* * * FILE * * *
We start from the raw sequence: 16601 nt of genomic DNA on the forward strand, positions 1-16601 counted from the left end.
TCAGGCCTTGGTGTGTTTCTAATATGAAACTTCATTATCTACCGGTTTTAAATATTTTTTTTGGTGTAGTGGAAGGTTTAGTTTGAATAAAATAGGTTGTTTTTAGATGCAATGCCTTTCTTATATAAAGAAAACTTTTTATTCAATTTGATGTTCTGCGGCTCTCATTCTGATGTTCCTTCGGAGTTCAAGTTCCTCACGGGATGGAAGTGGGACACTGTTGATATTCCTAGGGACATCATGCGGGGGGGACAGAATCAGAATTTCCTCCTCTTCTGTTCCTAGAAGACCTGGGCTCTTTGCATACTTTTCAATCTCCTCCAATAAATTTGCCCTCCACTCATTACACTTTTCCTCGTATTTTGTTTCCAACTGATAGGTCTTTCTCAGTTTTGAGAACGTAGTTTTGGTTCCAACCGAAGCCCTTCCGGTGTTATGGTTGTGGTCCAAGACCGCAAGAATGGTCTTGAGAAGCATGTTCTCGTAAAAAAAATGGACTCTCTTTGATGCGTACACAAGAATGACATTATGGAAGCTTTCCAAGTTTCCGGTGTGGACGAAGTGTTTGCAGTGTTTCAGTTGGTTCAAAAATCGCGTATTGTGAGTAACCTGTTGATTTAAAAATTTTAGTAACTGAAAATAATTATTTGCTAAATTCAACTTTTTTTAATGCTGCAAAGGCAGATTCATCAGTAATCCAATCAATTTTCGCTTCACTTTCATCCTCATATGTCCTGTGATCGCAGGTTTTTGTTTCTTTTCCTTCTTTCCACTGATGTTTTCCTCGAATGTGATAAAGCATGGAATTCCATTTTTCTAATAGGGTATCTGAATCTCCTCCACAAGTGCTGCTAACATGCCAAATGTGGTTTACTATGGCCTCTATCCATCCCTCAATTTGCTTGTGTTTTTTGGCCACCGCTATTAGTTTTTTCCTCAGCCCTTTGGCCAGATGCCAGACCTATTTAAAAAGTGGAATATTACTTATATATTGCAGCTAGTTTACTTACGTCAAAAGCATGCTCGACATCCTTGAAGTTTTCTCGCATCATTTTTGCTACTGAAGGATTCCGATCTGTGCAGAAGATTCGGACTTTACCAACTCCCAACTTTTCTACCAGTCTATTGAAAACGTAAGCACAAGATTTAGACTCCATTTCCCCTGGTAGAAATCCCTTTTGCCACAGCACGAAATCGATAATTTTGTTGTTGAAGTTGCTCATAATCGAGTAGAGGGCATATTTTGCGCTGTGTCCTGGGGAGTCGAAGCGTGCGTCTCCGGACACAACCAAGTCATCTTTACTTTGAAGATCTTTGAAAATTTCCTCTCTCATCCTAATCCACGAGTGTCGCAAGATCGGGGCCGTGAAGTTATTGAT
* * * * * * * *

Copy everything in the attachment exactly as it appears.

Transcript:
We start from the raw sequence: 16601 nt of genomic DNA on the forward strand, positions 1-16601 counted from the left end.
TCAGGCCTTGGTGTGTTTCTAATATGAAACTTCATTATCTACCGGTTTTAAATATTTTTTTTGGTGTAGTGGAAGGTTTAGTTTGAATAAAATAGGTTGTTTTTAGATGCAATGCCTTTCTTATATAAAGAAAACTTTTTATTCAATTTGATGTTCTGCGGCTCTCATTCTGATGTTCCTTCGGAGTTCAAGTTCCTCACGGGATGGAAGTGGGACACTGTTGATATTCCTAGGGACATCATGCGGGGGGGACAGAATCAGAATTTCCTCCTCTTCTGTTCCTAGAAGACCTGGGCTCTTTGCATACTTTTCAATCTCCTCCAATAAATTTGCCCTCCACTCATTACACTTTTCCTCGTATTTTGTTTCCAACTGATAGGTCTTTCTCAGTTTTGAGAACGTAGTTTTGGTTCCAACCGAAGCCCTTCCGGTGTTATGGTTGTGGTCCAAGACCGCAAGAATGGTCTTGAGAAGCATGTTCTCGTAAAAAAAATGGACTCTCTTTGATGCGTACACAAGAATGACATTATGGAAGCTTTCCAAGTTTCCGGTGTGGACGAAGTGTTTGCAGTGTTTCAGTTGGTTCAAAAATCGCGTATTGTGAGTAACCTGTTGATTTAAAAATTTTAGTAACTGAAAATAATTATTTGCTAAATTCAACTTTTTTTAATGCTGCAAAGGCAGATTCATCAGTAATCCAATCAATTTTCGCTTCACTTTCATCCTCATATGTCCTGTGATCGCAGGTTTTTGTTTCTTTTCCTTCTTTCCACTGATGTTTTCCTCGAATGTGATAAAGCATGGAATTCCATTTTTCTAATAGGGTATCTGAATCTCCTCCACAAGTGCTGCTAACATGCCAAATGTGGTTTACTATGGCCTCTATCCATCCCTCAATTTGCTTGTGTTTTTTGGCCACCGCTATTAGTTTTTTCCTCAGCCCTTTGGCCAGATGCCAGACCTATTTAAAAAGTGGAATATTACTTATATATTGCAGCTAGTTTACTTACGTCAAAAGCATGCTCGACATCCTTGAAGTTTTCTCGCATCATTTTTGCTACTGAAGGATTCCGATCTGTGCAGAAGATTCGGACTTTACCAACTCCCAACTTTTCTACCAGTCTATTGAAAACGTAAGCACAAGATTTAGACTCCATTTCCCCTGGTAGAAATCCCTTTTGCCACAGCACGAAATCGATAATTTTGTTGTTGAAGTTGCTCATAATCGAGTAGAGGGCATATTTTGCGCTGTGTCCTGGGGAGTCGAAGCGTGCGTCTCCGGACACAACCAAGTCATCTTTACTTTGAAGATCTTTGAAAATTTCCTCTCTCATCCTAATCCACGAGTGTCGCAAGATCGGGGCCGTGAAGTTATTGAT